Embedded computer chips make hearing aids come in loud and clear
By: Drs. Oz and Roizen Health Advice, Published on Tue Apr 16 2013
Q: I’m turning 60 next week, and maybe all those rock ‘n’ roll concerts I went to are finally taking their toll on my hearing. I think I need a hearing aid, but I don’t want to look like my grandmother. Any advice? — Adele, C., Boulder, Colo.
A: Oh, yes. For you—and all the rock ‘n’ rollers in their 60s and 70s—the answer to “Tommy, can you hear me?” finally might be yes, because of the amazing breakthroughs audiologists are making these days.
For those of us old enough to have experienced the British Invasion (The Beatles, The Rolling Stones, The Kinks and, of course, The Who), hearing troubles are likely a combination of age and the ear-damaging decibels that came through Marshall amplifiers, those early Walkmans or cranking the volume on today’s MP3 players past 60 per cent!
Almost 10 million folks ages 45 to 65 report problems with their hearing, but we believe there’s a lot more out there.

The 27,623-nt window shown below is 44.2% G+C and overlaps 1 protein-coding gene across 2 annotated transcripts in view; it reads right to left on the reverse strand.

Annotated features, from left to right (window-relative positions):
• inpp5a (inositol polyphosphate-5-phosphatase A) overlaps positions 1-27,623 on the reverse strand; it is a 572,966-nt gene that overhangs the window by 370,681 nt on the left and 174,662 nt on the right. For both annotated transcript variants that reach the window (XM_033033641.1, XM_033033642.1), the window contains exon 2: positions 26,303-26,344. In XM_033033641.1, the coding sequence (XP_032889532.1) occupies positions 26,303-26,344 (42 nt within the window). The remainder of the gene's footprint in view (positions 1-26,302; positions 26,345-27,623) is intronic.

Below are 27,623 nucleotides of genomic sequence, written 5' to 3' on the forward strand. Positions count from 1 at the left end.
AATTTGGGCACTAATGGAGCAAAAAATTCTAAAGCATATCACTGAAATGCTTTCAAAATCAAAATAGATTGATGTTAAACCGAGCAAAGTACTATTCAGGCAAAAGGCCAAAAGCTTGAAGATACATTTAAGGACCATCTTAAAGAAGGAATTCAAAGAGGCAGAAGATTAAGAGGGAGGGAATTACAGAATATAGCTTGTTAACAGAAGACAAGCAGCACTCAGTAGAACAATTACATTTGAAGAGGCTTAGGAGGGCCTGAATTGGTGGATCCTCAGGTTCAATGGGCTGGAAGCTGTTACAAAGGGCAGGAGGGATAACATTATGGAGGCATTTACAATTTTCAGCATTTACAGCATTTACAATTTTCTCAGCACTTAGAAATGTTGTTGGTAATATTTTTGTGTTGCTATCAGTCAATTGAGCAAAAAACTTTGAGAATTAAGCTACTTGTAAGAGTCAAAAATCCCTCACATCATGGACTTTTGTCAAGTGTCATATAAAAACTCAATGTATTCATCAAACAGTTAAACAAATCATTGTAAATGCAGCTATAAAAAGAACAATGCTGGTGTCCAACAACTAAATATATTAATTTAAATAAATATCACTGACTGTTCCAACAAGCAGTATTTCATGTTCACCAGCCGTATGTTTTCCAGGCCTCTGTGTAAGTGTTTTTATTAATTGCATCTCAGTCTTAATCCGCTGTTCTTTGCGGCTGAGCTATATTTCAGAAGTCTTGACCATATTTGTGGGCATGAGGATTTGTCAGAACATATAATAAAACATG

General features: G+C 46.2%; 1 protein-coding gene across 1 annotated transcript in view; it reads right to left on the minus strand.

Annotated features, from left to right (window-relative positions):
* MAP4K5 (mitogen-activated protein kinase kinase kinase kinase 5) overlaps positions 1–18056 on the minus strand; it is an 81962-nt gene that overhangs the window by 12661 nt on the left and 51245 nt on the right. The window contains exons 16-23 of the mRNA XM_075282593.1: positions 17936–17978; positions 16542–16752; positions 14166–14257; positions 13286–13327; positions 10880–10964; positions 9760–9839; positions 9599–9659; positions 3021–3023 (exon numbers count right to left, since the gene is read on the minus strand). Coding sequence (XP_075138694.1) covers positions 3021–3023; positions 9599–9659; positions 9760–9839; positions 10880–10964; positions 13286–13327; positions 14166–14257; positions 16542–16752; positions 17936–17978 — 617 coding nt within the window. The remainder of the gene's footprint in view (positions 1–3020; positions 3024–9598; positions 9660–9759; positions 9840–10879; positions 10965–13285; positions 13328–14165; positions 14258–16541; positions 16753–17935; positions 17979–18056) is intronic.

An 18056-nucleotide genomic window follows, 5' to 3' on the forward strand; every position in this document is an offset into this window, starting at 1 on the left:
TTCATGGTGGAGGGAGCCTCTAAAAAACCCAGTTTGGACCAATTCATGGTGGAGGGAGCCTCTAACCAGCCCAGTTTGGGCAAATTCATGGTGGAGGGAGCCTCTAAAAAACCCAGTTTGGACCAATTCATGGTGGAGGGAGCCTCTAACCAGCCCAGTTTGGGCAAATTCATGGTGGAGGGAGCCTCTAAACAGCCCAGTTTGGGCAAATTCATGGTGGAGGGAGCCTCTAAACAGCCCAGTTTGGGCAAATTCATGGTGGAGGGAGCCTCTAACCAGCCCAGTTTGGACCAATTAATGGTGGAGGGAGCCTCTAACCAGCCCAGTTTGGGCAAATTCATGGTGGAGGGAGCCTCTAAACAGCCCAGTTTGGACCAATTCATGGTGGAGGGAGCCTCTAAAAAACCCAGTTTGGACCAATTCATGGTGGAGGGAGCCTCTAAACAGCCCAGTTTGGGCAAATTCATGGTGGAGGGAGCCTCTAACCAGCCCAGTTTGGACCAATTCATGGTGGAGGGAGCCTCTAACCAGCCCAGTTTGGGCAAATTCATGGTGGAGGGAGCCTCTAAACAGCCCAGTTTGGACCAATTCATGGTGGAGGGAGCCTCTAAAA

Fortunately, hearing aids are now coming in loud and clear, with five digital types: behind the ear; on the ear (smaller than behind the ear); in the ear; in the ear canal (barely visible); and completely in the ear canal (invisible).
They work off programmable computer chips that can differentiate between speech and background noise, and can filter out the background. Amazing! And they don’t look anything like your grandma’s earpiece.
So, get thee to an Audiologist. If your problem is inner-ear damage (and not accumulated ear wax), you’ll go through a series of hearing tests and evaluations to find which type of aid will work best and which you can most easily adjust to.
Be patient and persistent. Take various models for a test drive. The process of choosing the right hearing aid may take some time. But the rewards of being able to comfortably participate in the noisy world around you more than make up for the hassles you may have in getting used to the device.